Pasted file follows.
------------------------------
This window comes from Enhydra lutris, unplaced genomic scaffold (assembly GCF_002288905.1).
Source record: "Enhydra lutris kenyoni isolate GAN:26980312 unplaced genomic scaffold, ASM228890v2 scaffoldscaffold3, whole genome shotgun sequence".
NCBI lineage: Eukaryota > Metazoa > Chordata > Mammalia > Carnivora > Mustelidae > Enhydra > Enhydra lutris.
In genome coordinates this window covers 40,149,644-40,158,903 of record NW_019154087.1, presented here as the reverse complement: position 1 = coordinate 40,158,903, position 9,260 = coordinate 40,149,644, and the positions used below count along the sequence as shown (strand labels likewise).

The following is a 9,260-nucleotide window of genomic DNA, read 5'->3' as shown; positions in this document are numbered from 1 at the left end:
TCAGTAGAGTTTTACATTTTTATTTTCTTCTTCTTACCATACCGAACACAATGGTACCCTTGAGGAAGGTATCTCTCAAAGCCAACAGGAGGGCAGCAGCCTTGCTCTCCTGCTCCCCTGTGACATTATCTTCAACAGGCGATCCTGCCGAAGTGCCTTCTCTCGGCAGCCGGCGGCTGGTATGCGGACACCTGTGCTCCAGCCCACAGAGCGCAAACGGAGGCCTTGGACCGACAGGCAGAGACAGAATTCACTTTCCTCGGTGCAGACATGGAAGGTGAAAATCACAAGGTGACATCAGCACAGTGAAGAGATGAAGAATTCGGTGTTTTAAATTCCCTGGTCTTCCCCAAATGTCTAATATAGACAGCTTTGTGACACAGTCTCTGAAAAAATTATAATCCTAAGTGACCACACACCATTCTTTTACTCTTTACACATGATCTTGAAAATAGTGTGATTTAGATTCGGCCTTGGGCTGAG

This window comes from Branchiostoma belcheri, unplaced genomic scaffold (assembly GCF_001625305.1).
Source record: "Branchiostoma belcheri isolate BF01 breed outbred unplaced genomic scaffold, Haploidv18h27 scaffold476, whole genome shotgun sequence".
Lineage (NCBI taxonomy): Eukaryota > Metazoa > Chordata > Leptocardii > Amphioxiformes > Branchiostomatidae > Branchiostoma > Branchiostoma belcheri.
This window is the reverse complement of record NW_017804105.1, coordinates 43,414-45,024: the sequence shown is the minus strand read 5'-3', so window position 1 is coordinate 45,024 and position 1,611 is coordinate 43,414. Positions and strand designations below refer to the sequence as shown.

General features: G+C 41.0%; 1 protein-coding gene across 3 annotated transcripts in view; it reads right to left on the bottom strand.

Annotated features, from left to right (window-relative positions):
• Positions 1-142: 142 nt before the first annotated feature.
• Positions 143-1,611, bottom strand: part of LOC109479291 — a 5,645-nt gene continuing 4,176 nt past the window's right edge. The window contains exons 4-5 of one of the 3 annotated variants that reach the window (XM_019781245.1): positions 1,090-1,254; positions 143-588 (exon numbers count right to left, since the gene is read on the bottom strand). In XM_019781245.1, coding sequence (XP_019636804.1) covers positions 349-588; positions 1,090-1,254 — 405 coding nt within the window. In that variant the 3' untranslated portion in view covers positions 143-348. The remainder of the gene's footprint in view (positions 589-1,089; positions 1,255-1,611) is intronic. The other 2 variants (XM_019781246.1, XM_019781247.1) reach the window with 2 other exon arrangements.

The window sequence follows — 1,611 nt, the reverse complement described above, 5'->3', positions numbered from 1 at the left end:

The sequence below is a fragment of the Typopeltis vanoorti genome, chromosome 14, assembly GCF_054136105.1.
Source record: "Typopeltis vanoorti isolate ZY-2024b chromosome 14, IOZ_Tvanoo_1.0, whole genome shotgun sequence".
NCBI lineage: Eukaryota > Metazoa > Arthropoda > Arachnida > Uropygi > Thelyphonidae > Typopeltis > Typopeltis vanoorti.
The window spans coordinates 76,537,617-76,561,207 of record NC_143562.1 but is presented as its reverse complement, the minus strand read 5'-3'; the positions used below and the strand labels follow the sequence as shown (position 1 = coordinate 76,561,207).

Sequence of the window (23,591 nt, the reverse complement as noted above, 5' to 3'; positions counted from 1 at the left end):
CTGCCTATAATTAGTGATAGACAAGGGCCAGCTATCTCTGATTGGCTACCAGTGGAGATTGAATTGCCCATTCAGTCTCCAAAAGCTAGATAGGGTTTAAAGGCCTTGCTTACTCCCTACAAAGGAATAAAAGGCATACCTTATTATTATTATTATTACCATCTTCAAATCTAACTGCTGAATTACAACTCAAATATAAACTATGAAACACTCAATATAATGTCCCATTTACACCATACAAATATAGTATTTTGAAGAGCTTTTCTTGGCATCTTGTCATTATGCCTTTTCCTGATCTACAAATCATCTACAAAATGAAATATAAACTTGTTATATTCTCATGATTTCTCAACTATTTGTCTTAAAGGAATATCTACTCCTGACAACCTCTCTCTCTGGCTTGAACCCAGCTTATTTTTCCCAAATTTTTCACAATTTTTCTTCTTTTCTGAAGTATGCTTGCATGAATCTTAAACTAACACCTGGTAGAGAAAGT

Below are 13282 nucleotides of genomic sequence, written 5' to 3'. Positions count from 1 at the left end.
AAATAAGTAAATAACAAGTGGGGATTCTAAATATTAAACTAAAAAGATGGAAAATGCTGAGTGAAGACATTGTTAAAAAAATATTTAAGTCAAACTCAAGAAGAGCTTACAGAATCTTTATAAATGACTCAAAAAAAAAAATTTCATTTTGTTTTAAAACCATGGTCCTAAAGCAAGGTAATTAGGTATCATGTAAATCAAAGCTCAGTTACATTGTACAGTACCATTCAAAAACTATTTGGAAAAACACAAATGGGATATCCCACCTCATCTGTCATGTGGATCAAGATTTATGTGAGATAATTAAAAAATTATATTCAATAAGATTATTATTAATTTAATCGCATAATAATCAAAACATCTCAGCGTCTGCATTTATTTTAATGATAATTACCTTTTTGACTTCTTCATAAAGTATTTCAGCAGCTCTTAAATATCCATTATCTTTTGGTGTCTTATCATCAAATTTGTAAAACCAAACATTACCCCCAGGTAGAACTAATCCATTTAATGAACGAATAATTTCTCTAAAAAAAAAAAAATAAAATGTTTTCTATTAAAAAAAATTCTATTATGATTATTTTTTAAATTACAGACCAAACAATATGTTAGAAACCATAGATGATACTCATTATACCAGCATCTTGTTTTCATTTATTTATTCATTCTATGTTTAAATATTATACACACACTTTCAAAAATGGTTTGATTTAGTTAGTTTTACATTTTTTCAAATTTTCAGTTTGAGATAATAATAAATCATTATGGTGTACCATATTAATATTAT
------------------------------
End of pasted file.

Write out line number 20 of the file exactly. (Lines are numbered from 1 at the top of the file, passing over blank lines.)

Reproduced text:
Sequence of the window (23,591 nt, the reverse complement as noted above, 5' to 3'; positions counted from 1 at the left end):